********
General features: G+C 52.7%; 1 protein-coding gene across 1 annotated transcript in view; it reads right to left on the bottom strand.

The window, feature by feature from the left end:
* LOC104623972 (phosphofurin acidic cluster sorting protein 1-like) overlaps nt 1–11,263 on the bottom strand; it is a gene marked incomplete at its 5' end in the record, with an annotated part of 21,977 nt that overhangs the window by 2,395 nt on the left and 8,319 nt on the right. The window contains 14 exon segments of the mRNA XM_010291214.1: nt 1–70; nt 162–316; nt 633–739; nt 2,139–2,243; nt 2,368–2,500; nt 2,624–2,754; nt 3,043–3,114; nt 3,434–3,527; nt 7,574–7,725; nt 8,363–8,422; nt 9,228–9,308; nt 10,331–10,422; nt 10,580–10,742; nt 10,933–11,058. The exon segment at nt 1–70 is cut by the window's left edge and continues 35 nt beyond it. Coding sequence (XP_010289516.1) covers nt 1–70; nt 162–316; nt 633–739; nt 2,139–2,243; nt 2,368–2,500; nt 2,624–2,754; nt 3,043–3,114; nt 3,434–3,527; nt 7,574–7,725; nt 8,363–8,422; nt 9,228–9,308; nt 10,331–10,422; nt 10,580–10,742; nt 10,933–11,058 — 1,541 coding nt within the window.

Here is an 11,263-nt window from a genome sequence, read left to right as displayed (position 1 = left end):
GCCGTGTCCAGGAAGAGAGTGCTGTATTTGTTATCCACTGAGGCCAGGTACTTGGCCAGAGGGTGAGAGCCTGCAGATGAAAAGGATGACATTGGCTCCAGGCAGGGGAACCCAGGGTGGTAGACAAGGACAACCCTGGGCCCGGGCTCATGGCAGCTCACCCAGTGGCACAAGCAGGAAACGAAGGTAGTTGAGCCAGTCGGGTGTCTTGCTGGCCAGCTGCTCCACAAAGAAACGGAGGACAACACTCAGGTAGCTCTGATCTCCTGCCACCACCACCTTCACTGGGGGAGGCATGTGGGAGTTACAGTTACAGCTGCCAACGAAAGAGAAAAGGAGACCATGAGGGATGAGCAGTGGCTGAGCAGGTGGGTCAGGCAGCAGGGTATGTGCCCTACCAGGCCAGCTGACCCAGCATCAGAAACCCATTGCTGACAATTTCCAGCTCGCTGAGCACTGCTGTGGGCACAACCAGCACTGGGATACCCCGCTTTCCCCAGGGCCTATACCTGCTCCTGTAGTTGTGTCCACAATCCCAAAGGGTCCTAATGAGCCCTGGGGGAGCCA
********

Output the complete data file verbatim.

General features: G+C 52.7%; 1 protein-coding gene across 1 annotated transcript in view; it reads right to left on the bottom strand.

The window, feature by feature from the left end:
* LOC104623972 (phosphofurin acidic cluster sorting protein 1-like) overlaps nt 1–11,263 on the bottom strand; it is a gene marked incomplete at its 5' end in the record, with an annotated part of 21,977 nt that overhangs the window by 2,395 nt on the left and 8,319 nt on the right. The window contains 14 exon segments of the mRNA XM_010291214.1: nt 1–70; nt 162–316; nt 633–739; nt 2,139–2,243; nt 2,368–2,500; nt 2,624–2,754; nt 3,043–3,114; nt 3,434–3,527; nt 7,574–7,725; nt 8,363–8,422; nt 9,228–9,308; nt 10,331–10,422; nt 10,580–10,742; nt 10,933–11,058. The exon segment at nt 1–70 is cut by the window's left edge and continues 35 nt beyond it. Coding sequence (XP_010289516.1) covers nt 1–70; nt 162–316; nt 633–739; nt 2,139–2,243; nt 2,368–2,500; nt 2,624–2,754; nt 3,043–3,114; nt 3,434–3,527; nt 7,574–7,725; nt 8,363–8,422; nt 9,228–9,308; nt 10,331–10,422; nt 10,580–10,742; nt 10,933–11,058 — 1,541 coding nt within the window.

Here is an 11,263-nt window from a genome sequence, read left to right as displayed (position 1 = left end):
GCCGTGTCCAGGAAGAGAGTGCTGTATTTGTTATCCACTGAGGCCAGGTACTTGGCCAGAGGGTGAGAGCCTGCAGATGAAAAGGATGACATTGGCTCCAGGCAGGGGAACCCAGGGTGGTAGACAAGGACAACCCTGGGCCCGGGCTCATGGCAGCTCACCCAGTGGCACAAGCAGGAAACGAAGGTAGTTGAGCCAGTCGGGTGTCTTGCTGGCCAGCTGCTCCACAAAGAAACGGAGGACAACACTCAGGTAGCTCTGATCTCCTGCCACCACCACCTTCACTGGGGGAGGCATGTGGGAGTTACAGTTACAGCTGCCAACGAAAGAGAAAAGGAGACCATGAGGGATGAGCAGTGGCTGAGCAGGTGGGTCAGGCAGCAGGGTATGTGCCCTACCAGGCCAGCTGACCCAGCATCAGAAACCCATTGCTGACAATTTCCAGCTCGCTGAGCACTGCTGTGGGCACAACCAGCACTGGGATACCCCGCTTTCCCCAGGGCCTATACCTGCTCCTGTAGTTGTGTCCACAATCCCAAAGGGTCCTAATGAGCCCTGGGGGAGCCA